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Can I still donate bone marrow?

11 years 6 months ago #13512 by Rosemary
I wonder if one year past BCG treatments would qualify as one year past "chemo". I've heard tell that once you have BCG treatments, then you may possibly test positive for the TB virus for the rest of your life.

Anyone else heard this rumor???

Ro

Rosemary
Age - 55
T1 G3 - Tumor free 2 yrs 3 months
Dx January 2006

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11 years 6 months ago #13503 by Zachary
That was a good question--and a good thought.

May I tack this on?

I used to donate blood at every opportunity. Up until my diagnosis I had given blood almost sixty times.

Just the the heck of it, I called the blood bank a couple of weeks ago and asked if I still qualified. The answer was yes.

If you are at least a year past your last treatment (in my case chemo), you can donate blood.

So if you can donate, please do. I had an episode eighteen months ago and needed more than ten units of blood. We never know if we--or someone we love--might be next.

Zach

"Standing on my Head"---my chemo journal
T3a Grade 4 N+M0
RC at USC/Norris June 23, 2006 by Dr. John Stein

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11 years 6 months ago #13502 by ale53
Hello all-

This isn't treatment related but thought this might be the place to ask. And to see if anyone else has run across the same situation.

I had my first tumor removed at the end of last month. The pathology came back as non-invasive, low grade. In thinking about how life has changed since my diagnosis, I thought about whether I am still "safe" to donate bone marrow. I have been registered as a potential donor with the National Marrow Donor Program.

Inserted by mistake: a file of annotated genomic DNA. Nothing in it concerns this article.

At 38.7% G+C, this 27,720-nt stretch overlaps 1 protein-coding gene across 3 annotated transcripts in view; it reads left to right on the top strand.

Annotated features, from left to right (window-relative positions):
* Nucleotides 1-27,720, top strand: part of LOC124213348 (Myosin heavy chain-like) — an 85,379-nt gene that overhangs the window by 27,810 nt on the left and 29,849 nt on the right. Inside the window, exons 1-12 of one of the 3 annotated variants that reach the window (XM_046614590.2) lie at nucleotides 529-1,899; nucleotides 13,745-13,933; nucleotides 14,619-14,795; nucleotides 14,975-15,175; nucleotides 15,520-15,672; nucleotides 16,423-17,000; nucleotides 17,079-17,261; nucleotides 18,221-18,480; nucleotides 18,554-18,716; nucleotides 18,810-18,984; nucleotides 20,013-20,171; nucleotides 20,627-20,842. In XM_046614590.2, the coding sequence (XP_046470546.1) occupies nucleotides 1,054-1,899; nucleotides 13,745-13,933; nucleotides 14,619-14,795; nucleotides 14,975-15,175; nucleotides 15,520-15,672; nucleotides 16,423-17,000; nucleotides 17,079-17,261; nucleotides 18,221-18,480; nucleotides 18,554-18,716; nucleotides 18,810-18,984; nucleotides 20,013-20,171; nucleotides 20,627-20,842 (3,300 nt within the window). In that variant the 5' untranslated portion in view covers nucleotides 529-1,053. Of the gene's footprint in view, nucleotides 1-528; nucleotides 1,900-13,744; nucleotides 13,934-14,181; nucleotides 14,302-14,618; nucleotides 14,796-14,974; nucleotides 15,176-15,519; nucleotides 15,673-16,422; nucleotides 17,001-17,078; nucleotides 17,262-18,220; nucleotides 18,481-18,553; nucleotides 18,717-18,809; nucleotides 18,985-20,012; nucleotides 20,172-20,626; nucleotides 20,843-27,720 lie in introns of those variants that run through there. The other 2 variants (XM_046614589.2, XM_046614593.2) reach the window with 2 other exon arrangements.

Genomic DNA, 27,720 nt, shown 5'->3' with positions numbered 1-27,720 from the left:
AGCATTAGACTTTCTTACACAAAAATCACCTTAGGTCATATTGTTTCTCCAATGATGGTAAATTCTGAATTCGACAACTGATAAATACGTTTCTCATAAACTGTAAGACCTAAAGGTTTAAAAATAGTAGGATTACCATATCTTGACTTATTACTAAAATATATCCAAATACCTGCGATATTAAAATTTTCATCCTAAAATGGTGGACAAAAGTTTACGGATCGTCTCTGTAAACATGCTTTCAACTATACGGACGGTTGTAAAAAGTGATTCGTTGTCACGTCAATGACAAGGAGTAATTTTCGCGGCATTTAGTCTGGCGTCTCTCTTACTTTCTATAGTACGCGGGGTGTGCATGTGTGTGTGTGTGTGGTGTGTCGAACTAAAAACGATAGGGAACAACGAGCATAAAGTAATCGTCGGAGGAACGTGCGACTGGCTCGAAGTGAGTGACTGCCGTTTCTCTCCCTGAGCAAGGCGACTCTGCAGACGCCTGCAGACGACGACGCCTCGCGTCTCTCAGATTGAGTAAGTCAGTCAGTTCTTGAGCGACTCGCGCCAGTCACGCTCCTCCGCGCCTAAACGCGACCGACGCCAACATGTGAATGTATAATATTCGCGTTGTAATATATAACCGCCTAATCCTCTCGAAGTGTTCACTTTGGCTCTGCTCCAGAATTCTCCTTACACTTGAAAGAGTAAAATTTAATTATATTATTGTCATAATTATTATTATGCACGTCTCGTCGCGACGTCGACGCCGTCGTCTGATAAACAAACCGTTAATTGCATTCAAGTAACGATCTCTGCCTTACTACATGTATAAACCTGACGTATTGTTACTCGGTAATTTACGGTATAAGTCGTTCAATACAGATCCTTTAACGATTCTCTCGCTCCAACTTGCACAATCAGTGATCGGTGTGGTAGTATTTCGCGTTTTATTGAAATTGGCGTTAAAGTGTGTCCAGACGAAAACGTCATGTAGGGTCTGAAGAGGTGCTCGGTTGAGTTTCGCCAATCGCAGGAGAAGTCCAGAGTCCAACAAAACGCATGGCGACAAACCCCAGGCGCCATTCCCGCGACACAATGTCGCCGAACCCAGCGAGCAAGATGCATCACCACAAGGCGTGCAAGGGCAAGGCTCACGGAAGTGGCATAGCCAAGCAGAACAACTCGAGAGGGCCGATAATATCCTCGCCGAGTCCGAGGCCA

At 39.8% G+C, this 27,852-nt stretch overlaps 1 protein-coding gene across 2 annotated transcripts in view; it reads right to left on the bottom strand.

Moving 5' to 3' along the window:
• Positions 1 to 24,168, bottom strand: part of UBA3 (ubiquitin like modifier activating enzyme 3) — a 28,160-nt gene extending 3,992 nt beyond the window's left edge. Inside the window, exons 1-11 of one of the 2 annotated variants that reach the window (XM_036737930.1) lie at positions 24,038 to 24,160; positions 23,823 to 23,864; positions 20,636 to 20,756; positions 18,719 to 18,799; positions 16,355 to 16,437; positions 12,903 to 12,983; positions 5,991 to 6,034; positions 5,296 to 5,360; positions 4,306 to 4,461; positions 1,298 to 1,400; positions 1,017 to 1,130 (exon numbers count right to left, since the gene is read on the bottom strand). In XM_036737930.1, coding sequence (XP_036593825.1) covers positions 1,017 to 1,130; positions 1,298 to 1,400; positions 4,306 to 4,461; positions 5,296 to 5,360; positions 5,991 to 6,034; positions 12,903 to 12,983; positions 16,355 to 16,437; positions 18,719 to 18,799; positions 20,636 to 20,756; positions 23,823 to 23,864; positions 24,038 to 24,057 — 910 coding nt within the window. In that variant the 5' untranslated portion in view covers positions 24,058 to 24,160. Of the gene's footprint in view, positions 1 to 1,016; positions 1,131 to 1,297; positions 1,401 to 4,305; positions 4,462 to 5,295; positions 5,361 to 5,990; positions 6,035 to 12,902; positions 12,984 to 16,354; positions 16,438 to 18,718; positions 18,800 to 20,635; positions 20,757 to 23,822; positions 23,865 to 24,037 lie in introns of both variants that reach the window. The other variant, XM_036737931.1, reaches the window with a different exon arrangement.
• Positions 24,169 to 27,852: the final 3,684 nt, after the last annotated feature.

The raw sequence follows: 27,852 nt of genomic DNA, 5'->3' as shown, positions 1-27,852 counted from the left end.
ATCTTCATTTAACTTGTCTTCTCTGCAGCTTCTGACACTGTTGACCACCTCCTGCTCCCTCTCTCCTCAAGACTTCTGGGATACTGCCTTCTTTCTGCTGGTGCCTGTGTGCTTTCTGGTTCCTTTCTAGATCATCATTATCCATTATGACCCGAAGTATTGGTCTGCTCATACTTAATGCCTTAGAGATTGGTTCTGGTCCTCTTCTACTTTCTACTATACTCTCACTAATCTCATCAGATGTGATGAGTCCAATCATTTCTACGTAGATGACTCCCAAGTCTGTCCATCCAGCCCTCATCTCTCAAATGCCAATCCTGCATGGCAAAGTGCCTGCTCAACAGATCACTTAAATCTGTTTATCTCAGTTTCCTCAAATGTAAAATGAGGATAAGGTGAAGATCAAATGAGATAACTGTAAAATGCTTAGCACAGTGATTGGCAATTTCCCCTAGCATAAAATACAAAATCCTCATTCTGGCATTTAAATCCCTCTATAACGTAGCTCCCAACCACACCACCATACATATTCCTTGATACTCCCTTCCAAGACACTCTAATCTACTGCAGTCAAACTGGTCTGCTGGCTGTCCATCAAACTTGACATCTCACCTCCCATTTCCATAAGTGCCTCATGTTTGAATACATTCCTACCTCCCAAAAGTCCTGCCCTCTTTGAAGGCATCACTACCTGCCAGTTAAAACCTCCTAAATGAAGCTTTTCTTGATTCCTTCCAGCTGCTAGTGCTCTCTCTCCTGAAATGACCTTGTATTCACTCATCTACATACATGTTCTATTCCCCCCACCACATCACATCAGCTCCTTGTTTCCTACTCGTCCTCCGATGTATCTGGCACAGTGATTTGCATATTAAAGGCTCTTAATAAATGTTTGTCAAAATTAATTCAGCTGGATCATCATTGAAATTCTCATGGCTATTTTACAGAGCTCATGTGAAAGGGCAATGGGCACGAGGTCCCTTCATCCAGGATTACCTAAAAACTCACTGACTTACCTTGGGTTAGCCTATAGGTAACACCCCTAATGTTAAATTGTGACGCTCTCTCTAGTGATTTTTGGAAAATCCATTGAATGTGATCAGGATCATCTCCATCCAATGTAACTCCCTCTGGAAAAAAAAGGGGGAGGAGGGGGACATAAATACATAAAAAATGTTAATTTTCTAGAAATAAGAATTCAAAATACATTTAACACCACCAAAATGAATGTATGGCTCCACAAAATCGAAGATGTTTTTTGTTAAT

From the National Marrow Donor Program website:

Cancer
If you have a history of pre-cancerous cells, you will be able to register to become a potential volunteer donor. You are able to register is you have any of the following:
•Cured, local skin cancer (basal cell, squamous cell or melanoma in situ).
•Healed in situ cervical cancer.
•Healed in situ breast cancer.
•Healed in situ bladder cancer.

NOTE: In situ cancer is diagnosed at a very early stage and is specifically called “in situ” or Stage 0.

All other forms of cancer, including non-in situ melanoma, are not acceptable — no matter the length of time since treatment or recovery.




I think I can still donate if called upon. My tumor was Ta, low grade which I believe makes it Stage 0. But since I'm still learning the vocabulary of staging/grading/etc. I'm not sure. The mention of "Healed in situ bladder cancer" sounds like general cancer speak but not really bladder specific cancer speak. Not sure if that makes since. Any other thoughts? Just curious if any other Ta low grade people have taken themselves off the registry or not.

And yes, I plan on asking my urologist and maybe contacting the NMDP directly to clarify.

Thanks,
Lynn

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